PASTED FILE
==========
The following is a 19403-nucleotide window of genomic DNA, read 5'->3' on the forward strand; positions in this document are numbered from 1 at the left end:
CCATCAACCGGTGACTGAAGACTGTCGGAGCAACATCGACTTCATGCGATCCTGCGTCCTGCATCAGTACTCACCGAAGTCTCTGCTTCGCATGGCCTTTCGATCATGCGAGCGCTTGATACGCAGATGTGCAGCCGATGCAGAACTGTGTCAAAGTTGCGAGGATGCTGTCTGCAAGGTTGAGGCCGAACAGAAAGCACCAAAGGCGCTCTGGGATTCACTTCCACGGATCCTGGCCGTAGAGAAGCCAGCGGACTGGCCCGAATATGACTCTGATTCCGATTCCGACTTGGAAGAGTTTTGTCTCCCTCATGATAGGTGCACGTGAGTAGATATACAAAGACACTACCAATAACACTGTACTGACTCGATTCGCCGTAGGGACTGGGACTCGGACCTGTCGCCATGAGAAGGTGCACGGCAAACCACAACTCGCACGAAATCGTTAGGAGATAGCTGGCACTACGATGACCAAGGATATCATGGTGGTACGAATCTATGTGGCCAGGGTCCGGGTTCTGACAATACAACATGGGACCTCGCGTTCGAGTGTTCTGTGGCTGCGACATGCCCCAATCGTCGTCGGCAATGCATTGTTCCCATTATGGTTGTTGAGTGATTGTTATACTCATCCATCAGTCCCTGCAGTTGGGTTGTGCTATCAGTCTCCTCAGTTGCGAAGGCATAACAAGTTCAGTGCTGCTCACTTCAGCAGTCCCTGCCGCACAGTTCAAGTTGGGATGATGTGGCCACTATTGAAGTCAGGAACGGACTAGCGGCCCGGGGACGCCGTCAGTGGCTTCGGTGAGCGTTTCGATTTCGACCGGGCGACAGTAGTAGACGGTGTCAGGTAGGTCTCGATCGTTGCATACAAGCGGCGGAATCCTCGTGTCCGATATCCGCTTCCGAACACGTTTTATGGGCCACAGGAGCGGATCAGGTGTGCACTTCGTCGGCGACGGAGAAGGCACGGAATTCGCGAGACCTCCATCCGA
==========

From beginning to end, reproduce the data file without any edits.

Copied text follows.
The following is a 19403-nucleotide window of genomic DNA, read 5'->3' on the forward strand; positions in this document are numbered from 1 at the left end:
CCATCAACCGGTGACTGAAGACTGTCGGAGCAACATCGACTTCATGCGATCCTGCGTCCTGCATCAGTACTCACCGAAGTCTCTGCTTCGCATGGCCTTTCGATCATGCGAGCGCTTGATACGCAGATGTGCAGCCGATGCAGAACTGTGTCAAAGTTGCGAGGATGCTGTCTGCAAGGTTGAGGCCGAACAGAAAGCACCAAAGGCGCTCTGGGATTCACTTCCACGGATCCTGGCCGTAGAGAAGCCAGCGGACTGGCCCGAATATGACTCTGATTCCGATTCCGACTTGGAAGAGTTTTGTCTCCCTCATGATAGGTGCACGTGAGTAGATATACAAAGACACTACCAATAACACTGTACTGACTCGATTCGCCGTAGGGACTGGGACTCGGACCTGTCGCCATGAGAAGGTGCACGGCAAACCACAACTCGCACGAAATCGTTAGGAGATAGCTGGCACTACGATGACCAAGGATATCATGGTGGTACGAATCTATGTGGCCAGGGTCCGGGTTCTGACAATACAACATGGGACCTCGCGTTCGAGTGTTCTGTGGCTGCGACATGCCCCAATCGTCGTCGGCAATGCATTGTTCCCATTATGGTTGTTGAGTGATTGTTATACTCATCCATCAGTCCCTGCAGTTGGGTTGTGCTATCAGTCTCCTCAGTTGCGAAGGCATAACAAGTTCAGTGCTGCTCACTTCAGCAGTCCCTGCCGCACAGTTCAAGTTGGGATGATGTGGCCACTATTGAAGTCAGGAACGGACTAGCGGCCCGGGGACGCCGTCAGTGGCTTCGGTGAGCGTTTCGATTTCGACCGGGCGACAGTAGTAGACGGTGTCAGGTAGGTCTCGATCGTTGCATACAAGCGGCGGAATCCTCGTGTCCGATATCCGCTTCCGAACACGTTTTATGGGCCACAGGAGCGGATCAGGTGTGCACTTCGTCGGCGACGGAGAAGGCACGGAATTCGCGAGACCTCCATCCGA